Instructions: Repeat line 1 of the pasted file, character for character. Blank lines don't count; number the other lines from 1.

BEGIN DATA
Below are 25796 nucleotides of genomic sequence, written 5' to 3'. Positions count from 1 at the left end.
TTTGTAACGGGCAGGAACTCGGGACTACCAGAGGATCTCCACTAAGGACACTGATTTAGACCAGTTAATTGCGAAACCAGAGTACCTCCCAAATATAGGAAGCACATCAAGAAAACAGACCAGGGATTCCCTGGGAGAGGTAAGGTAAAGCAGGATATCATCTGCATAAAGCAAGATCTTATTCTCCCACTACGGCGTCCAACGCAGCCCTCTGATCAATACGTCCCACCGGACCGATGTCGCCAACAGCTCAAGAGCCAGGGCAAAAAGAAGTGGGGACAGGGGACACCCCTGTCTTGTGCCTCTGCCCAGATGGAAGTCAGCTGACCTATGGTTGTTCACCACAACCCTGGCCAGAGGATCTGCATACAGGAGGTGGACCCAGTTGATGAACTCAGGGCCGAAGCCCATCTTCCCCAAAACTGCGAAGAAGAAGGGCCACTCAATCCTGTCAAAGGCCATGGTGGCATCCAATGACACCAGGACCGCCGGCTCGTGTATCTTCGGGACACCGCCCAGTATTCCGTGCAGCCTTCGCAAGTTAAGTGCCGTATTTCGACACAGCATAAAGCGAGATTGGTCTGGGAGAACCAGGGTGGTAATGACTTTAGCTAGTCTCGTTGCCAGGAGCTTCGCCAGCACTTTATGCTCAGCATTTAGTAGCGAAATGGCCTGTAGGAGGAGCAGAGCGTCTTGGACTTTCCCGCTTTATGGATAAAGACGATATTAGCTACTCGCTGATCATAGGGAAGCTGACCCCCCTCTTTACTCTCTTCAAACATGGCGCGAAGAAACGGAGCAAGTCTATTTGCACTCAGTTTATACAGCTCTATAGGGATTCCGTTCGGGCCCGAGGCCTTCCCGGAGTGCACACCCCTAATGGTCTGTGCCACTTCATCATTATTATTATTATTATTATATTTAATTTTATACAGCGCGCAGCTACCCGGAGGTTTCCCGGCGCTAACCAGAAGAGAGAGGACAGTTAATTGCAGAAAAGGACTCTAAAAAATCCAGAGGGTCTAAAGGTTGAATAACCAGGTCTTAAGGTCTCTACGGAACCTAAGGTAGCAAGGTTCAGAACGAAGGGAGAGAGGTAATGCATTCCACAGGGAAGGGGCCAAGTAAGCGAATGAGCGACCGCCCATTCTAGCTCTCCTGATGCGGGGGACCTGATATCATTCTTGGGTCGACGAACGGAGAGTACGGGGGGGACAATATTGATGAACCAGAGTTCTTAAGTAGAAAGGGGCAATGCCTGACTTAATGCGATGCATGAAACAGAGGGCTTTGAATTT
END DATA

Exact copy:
Below are 25796 nucleotides of genomic sequence, written 5' to 3'. Positions count from 1 at the left end.